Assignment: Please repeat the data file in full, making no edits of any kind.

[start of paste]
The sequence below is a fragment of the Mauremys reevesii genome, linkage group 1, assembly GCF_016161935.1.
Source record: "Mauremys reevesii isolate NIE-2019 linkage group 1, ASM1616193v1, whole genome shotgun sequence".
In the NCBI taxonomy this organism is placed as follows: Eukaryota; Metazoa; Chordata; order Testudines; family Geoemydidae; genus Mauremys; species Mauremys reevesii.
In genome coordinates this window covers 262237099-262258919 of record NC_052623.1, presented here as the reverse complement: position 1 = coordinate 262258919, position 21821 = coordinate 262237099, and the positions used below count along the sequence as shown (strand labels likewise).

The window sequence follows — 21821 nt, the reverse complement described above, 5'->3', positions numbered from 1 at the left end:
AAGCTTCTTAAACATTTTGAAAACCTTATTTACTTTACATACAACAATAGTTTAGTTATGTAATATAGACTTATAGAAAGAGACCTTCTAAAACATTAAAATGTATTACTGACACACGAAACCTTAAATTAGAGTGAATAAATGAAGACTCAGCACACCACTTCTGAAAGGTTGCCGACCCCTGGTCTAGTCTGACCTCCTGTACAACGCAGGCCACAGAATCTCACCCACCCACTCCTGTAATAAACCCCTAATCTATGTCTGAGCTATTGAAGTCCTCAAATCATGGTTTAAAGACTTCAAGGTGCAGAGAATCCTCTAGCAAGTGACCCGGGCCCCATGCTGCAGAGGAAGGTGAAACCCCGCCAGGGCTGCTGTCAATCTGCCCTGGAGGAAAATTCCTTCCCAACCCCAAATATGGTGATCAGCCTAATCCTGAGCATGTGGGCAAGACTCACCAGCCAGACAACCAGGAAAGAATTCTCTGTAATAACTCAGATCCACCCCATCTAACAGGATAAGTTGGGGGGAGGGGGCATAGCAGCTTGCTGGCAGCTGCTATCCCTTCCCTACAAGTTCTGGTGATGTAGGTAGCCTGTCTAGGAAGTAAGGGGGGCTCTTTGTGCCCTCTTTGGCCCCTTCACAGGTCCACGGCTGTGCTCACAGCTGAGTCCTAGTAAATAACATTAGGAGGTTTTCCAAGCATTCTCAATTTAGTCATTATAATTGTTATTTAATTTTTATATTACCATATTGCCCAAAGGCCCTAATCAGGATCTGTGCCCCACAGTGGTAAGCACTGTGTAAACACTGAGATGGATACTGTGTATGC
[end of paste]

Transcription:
The sequence below is a fragment of the Mauremys reevesii genome, linkage group 1, assembly GCF_016161935.1.
Source record: "Mauremys reevesii isolate NIE-2019 linkage group 1, ASM1616193v1, whole genome shotgun sequence".
In the NCBI taxonomy this organism is placed as follows: Eukaryota; Metazoa; Chordata; order Testudines; family Geoemydidae; genus Mauremys; species Mauremys reevesii.
In genome coordinates this window covers 262237099-262258919 of record NC_052623.1, presented here as the reverse complement: position 1 = coordinate 262258919, position 21821 = coordinate 262237099, and the positions used below count along the sequence as shown (strand labels likewise).

The window sequence follows — 21821 nt, the reverse complement described above, 5'->3', positions numbered from 1 at the left end:
AAGCTTCTTAAACATTTTGAAAACCTTATTTACTTTACATACAACAATAGTTTAGTTATGTAATATAGACTTATAGAAAGAGACCTTCTAAAACATTAAAATGTATTACTGACACACGAAACCTTAAATTAGAGTGAATAAATGAAGACTCAGCACACCACTTCTGAAAGGTTGCCGACCCCTGGTCTAGTCTGACCTCCTGTACAACGCAGGCCACAGAATCTCACCCACCCACTCCTGTAATAAACCCCTAATCTATGTCTGAGCTATTGAAGTCCTCAAATCATGGTTTAAAGACTTCAAGGTGCAGAGAATCCTCTAGCAAGTGACCCGGGCCCCATGCTGCAGAGGAAGGTGAAACCCCGCCAGGGCTGCTGTCAATCTGCCCTGGAGGAAAATTCCTTCCCAACCCCAAATATGGTGATCAGCCTAATCCTGAGCATGTGGGCAAGACTCACCAGCCAGACAACCAGGAAAGAATTCTCTGTAATAACTCAGATCCACCCCATCTAACAGGATAAGTTGGGGGGAGGGGGCATAGCAGCTTGCTGGCAGCTGCTATCCCTTCCCTACAAGTTCTGGTGATGTAGGTAGCCTGTCTAGGAAGTAAGGGGGGCTCTTTGTGCCCTCTTTGGCCCCTTCACAGGTCCACGGCTGTGCTCACAGCTGAGTCCTAGTAAATAACATTAGGAGGTTTTCCAAGCATTCTCAATTTAGTCATTATAATTGTTATTTAATTTTTATATTACCATATTGCCCAAAGGCCCTAATCAGGATCTGTGCCCCACAGTGGTAAGCACTGTGTAAACACTGAGATGGATACTGTGTATGC